The first phase of VDOT’s study recommended the elevated portions over 12th, 15th and 18th streets be lowered and Phase 2 examines the feasibility of doing that, what traffic in the area looks like and strategies to reduce vehicular traffic.

A table shows benefits and disadvantages to each of the pedestrian and cyclist options for the Route 1 and 23rd Street S. intersection (via VDOT)

The first alternative to at-grade crossings is a 12-foot-wide pedestrian bridge with stairs and an elevator option. VDOT estimates this would cost $15 million.

The second bridge alternative, at an estimated $32 million, would add more gradual entry points for cyclists on 18th Street S. This option could link with a multimodal trail that the county plans to build near the Crystal City Metro station, said John Martin, with engineering consulting firm Kimley-Horn.

The third concept, a tunnel under Route 1, was informed by Livability 22202, a coalition of the Arlington Ridge, Aurora Highlands, and Crystal City civic associations. The estimated $43 million tunnel would accommodate both bicyclists and pedestrians, connecting them to the Crystal City shops and the Metro.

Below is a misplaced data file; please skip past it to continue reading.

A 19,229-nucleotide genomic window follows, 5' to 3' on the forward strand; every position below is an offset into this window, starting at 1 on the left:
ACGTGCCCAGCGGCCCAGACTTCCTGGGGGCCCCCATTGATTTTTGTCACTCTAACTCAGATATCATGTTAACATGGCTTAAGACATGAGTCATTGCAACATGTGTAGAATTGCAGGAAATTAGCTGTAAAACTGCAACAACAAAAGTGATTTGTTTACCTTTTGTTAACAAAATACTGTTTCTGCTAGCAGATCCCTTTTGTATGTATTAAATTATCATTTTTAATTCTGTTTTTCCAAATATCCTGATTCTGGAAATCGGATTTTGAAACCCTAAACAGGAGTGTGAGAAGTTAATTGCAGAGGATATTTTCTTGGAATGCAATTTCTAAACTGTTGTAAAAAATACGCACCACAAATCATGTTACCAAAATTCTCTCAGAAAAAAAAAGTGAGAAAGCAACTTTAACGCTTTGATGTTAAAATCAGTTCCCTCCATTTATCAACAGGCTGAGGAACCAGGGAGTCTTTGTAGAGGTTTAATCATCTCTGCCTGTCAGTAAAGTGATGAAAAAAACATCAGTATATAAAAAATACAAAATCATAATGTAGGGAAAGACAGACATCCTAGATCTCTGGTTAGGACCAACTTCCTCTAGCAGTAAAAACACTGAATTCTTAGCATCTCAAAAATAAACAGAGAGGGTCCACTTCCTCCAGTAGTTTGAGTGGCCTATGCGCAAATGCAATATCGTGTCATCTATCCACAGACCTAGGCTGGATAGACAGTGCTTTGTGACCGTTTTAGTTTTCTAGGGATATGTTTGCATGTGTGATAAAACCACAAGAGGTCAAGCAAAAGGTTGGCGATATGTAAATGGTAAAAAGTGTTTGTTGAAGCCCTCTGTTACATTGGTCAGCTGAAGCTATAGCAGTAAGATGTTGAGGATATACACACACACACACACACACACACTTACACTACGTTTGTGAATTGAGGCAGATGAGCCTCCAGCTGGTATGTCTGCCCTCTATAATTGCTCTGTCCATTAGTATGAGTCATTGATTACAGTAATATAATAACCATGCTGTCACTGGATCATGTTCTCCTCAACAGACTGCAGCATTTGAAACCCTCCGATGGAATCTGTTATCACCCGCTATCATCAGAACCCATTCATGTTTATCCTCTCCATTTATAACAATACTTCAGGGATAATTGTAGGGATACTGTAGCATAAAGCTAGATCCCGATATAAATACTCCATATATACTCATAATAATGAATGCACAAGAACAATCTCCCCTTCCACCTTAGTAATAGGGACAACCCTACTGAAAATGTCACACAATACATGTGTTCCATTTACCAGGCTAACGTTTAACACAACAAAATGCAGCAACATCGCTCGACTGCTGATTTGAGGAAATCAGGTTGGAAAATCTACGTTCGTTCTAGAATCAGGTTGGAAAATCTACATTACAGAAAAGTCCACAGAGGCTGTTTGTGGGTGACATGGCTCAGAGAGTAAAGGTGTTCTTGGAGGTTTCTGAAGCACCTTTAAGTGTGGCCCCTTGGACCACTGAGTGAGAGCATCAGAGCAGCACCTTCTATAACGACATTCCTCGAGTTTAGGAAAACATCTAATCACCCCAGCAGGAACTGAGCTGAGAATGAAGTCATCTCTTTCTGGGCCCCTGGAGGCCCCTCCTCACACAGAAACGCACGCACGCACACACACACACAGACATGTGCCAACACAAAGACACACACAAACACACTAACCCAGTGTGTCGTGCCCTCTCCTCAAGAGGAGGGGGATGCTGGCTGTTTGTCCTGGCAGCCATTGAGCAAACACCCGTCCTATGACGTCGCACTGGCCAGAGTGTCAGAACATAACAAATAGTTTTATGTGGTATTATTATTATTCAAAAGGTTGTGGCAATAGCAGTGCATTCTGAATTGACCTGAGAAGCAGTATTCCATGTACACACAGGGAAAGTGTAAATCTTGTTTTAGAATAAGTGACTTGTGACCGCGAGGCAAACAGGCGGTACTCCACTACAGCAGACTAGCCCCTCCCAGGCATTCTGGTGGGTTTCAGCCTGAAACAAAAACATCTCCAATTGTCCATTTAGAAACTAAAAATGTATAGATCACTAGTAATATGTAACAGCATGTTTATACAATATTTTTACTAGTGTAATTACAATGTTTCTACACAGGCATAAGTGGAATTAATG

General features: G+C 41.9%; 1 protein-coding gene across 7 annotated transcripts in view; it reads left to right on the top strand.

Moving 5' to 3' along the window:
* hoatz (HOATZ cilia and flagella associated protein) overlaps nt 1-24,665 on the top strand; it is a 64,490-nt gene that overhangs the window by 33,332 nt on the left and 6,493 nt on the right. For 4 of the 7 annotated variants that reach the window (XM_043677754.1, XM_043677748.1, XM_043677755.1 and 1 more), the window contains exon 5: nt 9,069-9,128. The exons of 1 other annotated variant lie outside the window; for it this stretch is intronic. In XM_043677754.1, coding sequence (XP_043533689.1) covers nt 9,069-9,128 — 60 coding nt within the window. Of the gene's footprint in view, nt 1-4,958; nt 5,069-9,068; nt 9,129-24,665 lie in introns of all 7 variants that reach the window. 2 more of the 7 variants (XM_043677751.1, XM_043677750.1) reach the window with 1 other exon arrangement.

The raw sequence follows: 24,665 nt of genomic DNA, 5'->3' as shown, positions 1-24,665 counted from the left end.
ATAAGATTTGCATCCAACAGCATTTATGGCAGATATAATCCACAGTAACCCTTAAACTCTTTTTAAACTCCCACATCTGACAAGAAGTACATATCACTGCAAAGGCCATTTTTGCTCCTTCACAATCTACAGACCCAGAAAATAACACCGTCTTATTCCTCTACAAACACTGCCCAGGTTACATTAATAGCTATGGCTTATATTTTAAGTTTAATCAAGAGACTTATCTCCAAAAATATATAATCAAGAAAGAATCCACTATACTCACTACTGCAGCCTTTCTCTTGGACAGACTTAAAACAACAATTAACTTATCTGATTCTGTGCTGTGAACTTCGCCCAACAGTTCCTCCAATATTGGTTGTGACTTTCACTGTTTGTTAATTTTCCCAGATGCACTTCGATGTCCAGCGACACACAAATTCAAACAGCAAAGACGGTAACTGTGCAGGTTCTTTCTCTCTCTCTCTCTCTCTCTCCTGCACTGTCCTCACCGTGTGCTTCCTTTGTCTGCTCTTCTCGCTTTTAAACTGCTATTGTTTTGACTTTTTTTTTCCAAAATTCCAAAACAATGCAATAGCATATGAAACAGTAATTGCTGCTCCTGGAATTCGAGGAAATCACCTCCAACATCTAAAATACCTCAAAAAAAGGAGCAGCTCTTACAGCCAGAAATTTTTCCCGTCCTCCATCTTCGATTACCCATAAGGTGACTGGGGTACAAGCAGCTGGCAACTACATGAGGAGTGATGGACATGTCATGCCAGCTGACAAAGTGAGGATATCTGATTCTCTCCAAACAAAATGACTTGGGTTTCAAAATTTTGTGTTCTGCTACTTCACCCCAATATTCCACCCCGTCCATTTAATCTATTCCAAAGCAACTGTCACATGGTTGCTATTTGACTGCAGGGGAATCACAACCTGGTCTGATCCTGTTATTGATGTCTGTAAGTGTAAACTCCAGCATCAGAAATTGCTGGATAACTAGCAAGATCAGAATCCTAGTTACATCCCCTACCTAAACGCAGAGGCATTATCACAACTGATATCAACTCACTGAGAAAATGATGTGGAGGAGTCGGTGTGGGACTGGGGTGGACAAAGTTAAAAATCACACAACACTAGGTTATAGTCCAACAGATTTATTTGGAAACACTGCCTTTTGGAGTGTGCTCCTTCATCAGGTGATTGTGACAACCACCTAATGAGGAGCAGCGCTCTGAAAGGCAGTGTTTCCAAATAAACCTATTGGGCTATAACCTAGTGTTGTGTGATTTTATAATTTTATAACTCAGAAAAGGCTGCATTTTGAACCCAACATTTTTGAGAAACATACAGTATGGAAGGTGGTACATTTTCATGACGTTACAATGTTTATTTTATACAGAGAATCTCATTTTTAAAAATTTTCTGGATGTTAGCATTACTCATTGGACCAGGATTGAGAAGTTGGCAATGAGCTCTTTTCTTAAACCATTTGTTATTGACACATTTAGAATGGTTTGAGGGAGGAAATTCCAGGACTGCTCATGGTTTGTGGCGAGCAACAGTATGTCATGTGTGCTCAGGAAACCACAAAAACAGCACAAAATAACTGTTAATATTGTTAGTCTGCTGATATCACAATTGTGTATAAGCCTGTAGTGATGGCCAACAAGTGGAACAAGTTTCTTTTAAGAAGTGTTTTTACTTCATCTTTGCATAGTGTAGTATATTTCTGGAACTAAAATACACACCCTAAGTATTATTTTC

The final alternative is a 12-foot-wide pedestrian and bicycle underpass. In coordination with building owners of the plaza at the corner of Route 1 and 18th Street S., the tunnel could feature a public space at its east entry. An underpass is estimated to cost between $9 million and $14 million.

VDOT also presented two options to ease navigation of the sometimes chaotic 23rd Street S. intersection.

At 23rd Street S., VDOT imagines windening pedestrian spaces and medians, removing one southbound left turn lane and allowing through traffic in the northbound right turn lane. A second option would also add bike lanes on the west side of 23rd Street S.

A chart of options for improving the Route 1 intersection with 23rd Street S. (via VDOT)

A second public meeting is expected in mid to late June, which will workshop the curb elements of street design and discuss potential relocation of 18th Street bus stops.

A third will be held in September or October and discuss ways to reduce vehicle volumes through Transportation Demand Management strategies. A final meeting will review the findings and recommendations.